- Completed my first MOOC! (Oxford Teachers’ Academy Teaching English to Teenagers, if you’re interested)
- Given my French a workout with the help of myfrenchfilmfestival.com, a fantastic annual online festival. Check it out next year!
- Enjoyed (and appreciated) this brilliant Vice article on ESOL in the USA.
- Celebrated a friend’s birthday with a stand-up set by Isy Suttie, and some delicious Indian street food at Bhel Puri.
- Considered LX in ELT materials design, with the help of Nick Robinson’s blog post and webinar. I’m looking forward to learning more about this in the coming months.
- Been contemplating ways of improving FELLOW volunteer recruitment.
- Been getting excited about my Dad’s plans to learn Italian!
- Wondered whether Spritz could help me improve my own language skills…
- Bought my plane tickets to Bishkek, as well as this book – which means I am actually going to Kyrgyzstan this summer!
I’m sad to say that, after three years of on-off German study, I’ve arrived at the plateau. The dreaded plateau. I haven’t spent much time here since 2010 (the final year of my Russian degree), but let me tell you that it is not good to be back.
How do you know when you’ve reached the plateau? I know because information suddenly stops going in: I feel as if I’ve learned all the grammar I’ll need to know (ha!), but it’s impossible for me to absorb any more vocabulary. Try as I might, the new words won’t stick in my brain, and I find myself using the same phrases ad nauseam. Bleurgh.
Thankfully my German teacher has recognized the signs. Sign one: I have stopped doing homework. Sign two: I aced my Goethe B1 practice tests, but can’t fathom how to approach the B2 exam. Sign three: I moan about it. All the time.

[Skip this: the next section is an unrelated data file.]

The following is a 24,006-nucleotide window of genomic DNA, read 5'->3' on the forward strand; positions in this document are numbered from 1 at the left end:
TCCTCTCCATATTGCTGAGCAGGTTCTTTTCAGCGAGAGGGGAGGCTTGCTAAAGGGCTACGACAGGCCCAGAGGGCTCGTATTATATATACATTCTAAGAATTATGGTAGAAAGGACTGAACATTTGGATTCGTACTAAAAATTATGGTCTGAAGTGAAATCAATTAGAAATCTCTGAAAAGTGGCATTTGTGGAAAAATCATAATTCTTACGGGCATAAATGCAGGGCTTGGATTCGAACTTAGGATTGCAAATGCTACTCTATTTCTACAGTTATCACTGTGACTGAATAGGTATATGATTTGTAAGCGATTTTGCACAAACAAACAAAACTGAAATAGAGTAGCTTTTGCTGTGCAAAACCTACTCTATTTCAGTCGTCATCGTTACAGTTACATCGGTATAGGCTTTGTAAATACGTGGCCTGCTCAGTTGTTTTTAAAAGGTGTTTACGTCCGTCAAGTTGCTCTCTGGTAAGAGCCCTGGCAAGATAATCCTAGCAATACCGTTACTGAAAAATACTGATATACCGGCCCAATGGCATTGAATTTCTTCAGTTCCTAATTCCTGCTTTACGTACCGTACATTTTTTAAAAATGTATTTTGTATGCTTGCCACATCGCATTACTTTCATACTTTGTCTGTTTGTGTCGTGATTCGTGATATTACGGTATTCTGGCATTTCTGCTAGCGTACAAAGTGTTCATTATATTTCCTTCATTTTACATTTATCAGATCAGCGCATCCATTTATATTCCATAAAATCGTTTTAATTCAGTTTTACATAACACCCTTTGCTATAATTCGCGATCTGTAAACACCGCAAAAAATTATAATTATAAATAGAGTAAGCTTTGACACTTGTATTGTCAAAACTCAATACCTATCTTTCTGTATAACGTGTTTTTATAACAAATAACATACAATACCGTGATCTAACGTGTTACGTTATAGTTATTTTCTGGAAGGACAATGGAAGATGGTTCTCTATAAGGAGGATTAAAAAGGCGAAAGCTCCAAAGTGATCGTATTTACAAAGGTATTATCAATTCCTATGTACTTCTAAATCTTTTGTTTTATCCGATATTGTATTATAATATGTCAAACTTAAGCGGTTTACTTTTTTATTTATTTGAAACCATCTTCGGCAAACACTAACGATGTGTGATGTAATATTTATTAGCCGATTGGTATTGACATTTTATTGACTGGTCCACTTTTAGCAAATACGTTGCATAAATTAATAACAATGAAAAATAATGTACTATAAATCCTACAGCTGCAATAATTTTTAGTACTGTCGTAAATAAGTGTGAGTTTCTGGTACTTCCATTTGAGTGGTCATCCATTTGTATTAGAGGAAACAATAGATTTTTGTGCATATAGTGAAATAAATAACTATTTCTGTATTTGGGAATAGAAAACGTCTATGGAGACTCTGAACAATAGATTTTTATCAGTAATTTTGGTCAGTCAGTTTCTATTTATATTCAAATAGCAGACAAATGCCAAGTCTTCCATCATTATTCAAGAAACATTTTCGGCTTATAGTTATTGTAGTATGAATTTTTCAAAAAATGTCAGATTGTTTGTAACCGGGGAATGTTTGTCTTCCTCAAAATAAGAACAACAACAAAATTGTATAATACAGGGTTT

So what to do? I’m determined to persevere with German because I know that the plateau doesn’t last forever: I made it through my A-levels (French plateau), and managed to pass ТРКИIII (the C1 equivalent of the Russian state exams) before I left Moscow. And I started learning German because I wanted to speak it fluently, and hopefully well enough to work in a German-speaking country one day.
As luck would have it, the internet is full of ideas on how to get off the plateau. According to this article, at language-learning community Lingholic, I haven’t actually reached the mythical plateau: I’m just progressing at a slower, less tangible pace. I might not be retaining as many new words as I was in the early stages of my German journey, but I am still acquiring new vocabulary and I’m getting better at understanding the spoken and written language. Now I ought to concentrate on ‘deliberate practice’: focus on my technique, stay goal-oriented, and request constant feedback.
I also stumbled across an old #ELTchat on the intermediate plateau that happened to include the most flattering definition of this state I’ve seen: @MarisaC’s ‘working hard but not getting anywhere’. I do like to think that I work hard.
The #ELTchat discussion raised some interesting points about authenticity: accessing more authentic texts gives learners more challenge, and reading or doing something interdisciplinary renews enthusiasm for the language by making the topic more engaging. So from now on, I’m going to concentrate on my reading: finishing my first novel in German (and not worrying about understanding every word), and keeping up with the news via Deutsche Welle, rather than the BBC.